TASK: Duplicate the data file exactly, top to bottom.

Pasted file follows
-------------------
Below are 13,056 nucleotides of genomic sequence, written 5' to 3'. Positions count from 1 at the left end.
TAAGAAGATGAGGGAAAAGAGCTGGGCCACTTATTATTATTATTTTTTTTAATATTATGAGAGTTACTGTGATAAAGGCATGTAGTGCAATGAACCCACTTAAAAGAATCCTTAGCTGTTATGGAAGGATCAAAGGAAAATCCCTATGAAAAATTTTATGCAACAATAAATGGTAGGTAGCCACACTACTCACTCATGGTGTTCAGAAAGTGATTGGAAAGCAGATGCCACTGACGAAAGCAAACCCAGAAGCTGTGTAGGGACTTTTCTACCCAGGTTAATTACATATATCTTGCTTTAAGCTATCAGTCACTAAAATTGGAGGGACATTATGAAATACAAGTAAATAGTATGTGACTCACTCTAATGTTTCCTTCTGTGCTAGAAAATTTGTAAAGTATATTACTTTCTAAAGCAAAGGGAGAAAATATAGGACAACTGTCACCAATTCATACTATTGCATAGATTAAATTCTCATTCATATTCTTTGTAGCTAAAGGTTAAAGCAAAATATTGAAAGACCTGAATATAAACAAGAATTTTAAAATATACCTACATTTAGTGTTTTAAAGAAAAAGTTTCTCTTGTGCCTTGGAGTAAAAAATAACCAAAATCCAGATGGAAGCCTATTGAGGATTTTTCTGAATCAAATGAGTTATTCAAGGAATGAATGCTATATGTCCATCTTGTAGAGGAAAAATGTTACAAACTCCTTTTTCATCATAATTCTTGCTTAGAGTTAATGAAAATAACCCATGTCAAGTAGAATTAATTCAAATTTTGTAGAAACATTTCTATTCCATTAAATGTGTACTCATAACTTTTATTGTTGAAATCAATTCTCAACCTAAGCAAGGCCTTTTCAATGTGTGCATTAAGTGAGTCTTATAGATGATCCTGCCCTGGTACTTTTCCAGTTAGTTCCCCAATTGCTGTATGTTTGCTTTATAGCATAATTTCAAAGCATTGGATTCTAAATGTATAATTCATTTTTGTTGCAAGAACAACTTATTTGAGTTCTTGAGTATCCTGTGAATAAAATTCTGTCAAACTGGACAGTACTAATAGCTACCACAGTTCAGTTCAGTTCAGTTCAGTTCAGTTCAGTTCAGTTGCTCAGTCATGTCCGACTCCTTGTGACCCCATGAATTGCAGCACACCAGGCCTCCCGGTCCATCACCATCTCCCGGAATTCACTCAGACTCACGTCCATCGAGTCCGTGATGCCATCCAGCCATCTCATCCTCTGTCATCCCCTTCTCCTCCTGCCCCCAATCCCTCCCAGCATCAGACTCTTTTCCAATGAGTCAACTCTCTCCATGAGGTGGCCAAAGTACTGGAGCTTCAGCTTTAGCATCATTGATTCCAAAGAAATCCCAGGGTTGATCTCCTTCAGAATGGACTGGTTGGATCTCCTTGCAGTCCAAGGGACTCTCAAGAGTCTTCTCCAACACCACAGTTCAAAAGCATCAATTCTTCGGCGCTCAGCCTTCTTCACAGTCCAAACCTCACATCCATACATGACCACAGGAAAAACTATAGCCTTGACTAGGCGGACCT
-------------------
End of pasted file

Below are 13,056 nucleotides of genomic sequence, written 5' to 3'. Positions count from 1 at the left end.
TAAGAAGATGAGGGAAAAGAGCTGGGCCACTTATTATTATTATTTTTTTTAATATTATGAGAGTTACTGTGATAAAGGCATGTAGTGCAATGAACCCACTTAAAAGAATCCTTAGCTGTTATGGAAGGATCAAAGGAAAATCCCTATGAAAAATTTTATGCAACAATAAATGGTAGGTAGCCACACTACTCACTCATGGTGTTCAGAAAGTGATTGGAAAGCAGATGCCACTGACGAAAGCAAACCCAGAAGCTGTGTAGGGACTTTTCTACCCAGGTTAATTACATATATCTTGCTTTAAGCTATCAGTCACTAAAATTGGAGGGACATTATGAAATACAAGTAAATAGTATGTGACTCACTCTAATGTTTCCTTCTGTGCTAGAAAATTTGTAAAGTATATTACTTTCTAAAGCAAAGGGAGAAAATATAGGACAACTGTCACCAATTCATACTATTGCATAGATTAAATTCTCATTCATATTCTTTGTAGCTAAAGGTTAAAGCAAAATATTGAAAGACCTGAATATAAACAAGAATTTTAAAATATACCTACATTTAGTGTTTTAAAGAAAAAGTTTCTCTTGTGCCTTGGAGTAAAAAATAACCAAAATCCAGATGGAAGCCTATTGAGGATTTTTCTGAATCAAATGAGTTATTCAAGGAATGAATGCTATATGTCCATCTTGTAGAGGAAAAATGTTACAAACTCCTTTTTCATCATAATTCTTGCTTAGAGTTAATGAAAATAACCCATGTCAAGTAGAATTAATTCAAATTTTGTAGAAACATTTCTATTCCATTAAATGTGTACTCATAACTTTTATTGTTGAAATCAATTCTCAACCTAAGCAAGGCCTTTTCAATGTGTGCATTAAGTGAGTCTTATAGATGATCCTGCCCTGGTACTTTTCCAGTTAGTTCCCCAATTGCTGTATGTTTGCTTTATAGCATAATTTCAAAGCATTGGATTCTAAATGTATAATTCATTTTTGTTGCAAGAACAACTTATTTGAGTTCTTGAGTATCCTGTGAATAAAATTCTGTCAAACTGGACAGTACTAATAGCTACCACAGTTCAGTTCAGTTCAGTTCAGTTCAGTTCAGTTCAGTTGCTCAGTCATGTCCGACTCCTTGTGACCCCATGAATTGCAGCACACCAGGCCTCCCGGTCCATCACCATCTCCCGGAATTCACTCAGACTCACGTCCATCGAGTCCGTGATGCCATCCAGCCATCTCATCCTCTGTCATCCCCTTCTCCTCCTGCCCCCAATCCCTCCCAGCATCAGACTCTTTTCCAATGAGTCAACTCTCTCCATGAGGTGGCCAAAGTACTGGAGCTTCAGCTTTAGCATCATTGATTCCAAAGAAATCCCAGGGTTGATCTCCTTCAGAATGGACTGGTTGGATCTCCTTGCAGTCCAAGGGACTCTCAAGAGTCTTCTCCAACACCACAGTTCAAAAGCATCAATTCTTCGGCGCTCAGCCTTCTTCACAGTCCAAACCTCACATCCATACATGACCACAGGAAAAACTATAGCCTTGACTAGGCGGACCT